This dynamic can cause some truly jaw-dropping flotsam and jetsam to surface in the roilings of our cultural waters, like Simpsons characters waving Ukrainian flags, or an opera about a drone operator sponsored by General Dynamics.
Here’s Responsible Statecraft’s Connor Echols on that last one:
This fall, DC denizens will be treated to the world premiere of “Grounded,” an opera following an Air Force ace named Jess whose unexpected pregnancy forces her to leave behind her beloved F-16 and join the “chair force.”
Throughout the show, the “hot shot” pilot wrestles with the mental impact of firing rockets from a drone in Afghanistan from a trailer in Las Vegas. “As Jess tracks terrorists by day and rocks her daughter to sleep by night, the boundary between her worlds becomes dangerously permeable,” an ad tells us.
The production is brought to you by presenting sponsor General Dynamics, one of the world’s largest weapons companies (and, wouldn’t you know it, the maker of Jess’s favorite plane). Playwright George Brant wrote the libretto, which will be brought to life by mezzo-soprano Emily D’Angelo and Tony-winning composer Jeanine Tesori.
You see things like this all the time under the shadow of the US empire, and individually they don’t look like much, but once you start noticing them you come to recognize them as symptoms of the profoundly diseased civilization that we are living in. One where our heart strings are pulled in the most obnoxious ways imaginable to get us to support capitalism, empire and oligarchy, where we are manipulated into espousing values systems which benefit powerful sociopaths under the cover of noble-sounding causes. Where we are trained like rats to support systems that are driving our species toward extinction because our rulers gave lip service to humanitarianism and waved a rainbow flag.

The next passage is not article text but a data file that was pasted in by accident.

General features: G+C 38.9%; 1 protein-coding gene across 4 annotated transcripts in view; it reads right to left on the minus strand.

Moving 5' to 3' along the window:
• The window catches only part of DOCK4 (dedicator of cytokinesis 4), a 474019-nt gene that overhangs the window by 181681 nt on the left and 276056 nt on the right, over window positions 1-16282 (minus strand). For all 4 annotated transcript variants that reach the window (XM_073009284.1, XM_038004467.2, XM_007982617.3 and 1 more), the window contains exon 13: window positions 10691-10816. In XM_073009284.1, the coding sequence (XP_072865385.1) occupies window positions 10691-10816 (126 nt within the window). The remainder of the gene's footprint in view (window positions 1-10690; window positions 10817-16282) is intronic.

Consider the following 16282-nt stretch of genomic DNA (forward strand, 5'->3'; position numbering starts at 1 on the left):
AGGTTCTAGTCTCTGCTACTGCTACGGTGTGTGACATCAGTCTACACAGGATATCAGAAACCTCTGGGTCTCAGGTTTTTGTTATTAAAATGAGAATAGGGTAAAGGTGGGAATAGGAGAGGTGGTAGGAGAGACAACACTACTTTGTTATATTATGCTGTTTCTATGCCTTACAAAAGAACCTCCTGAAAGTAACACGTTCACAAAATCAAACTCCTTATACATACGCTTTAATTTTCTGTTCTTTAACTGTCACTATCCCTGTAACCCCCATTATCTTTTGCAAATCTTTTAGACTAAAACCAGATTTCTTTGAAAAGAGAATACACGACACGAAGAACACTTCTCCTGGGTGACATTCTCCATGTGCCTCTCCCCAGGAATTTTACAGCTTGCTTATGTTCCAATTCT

This is what dystopia looks like. Like a bunch of thought-controlled automatons mindlessly marching toward ecocide and omnicide to a beat played out by screens who tell them every day and in every way that there is no higher purpose than this. Like military industrial complex-funded feminist rock operas about drone operators and Cookie Monster helping Samantha Power psychologically colonize Iraqi children. Like Bono coming home from singing a heartfelt number about the assassination of Martin Luther King Jr to illustrate a cover for a war propaganda piece in The Atlantic.
It’s like they’re pouring concrete over our hearts. Sewing blindfolds over our souls. Numbing us, distracting us, sedating us, so that the local riff raff won’t interfere in the workings of the imperial machine. They’re killing off something beautiful and sacred in humanity, and they’re doing it to roll out some of the ugliest visions this planet has ever seen.
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Categories: Arts & Entertainment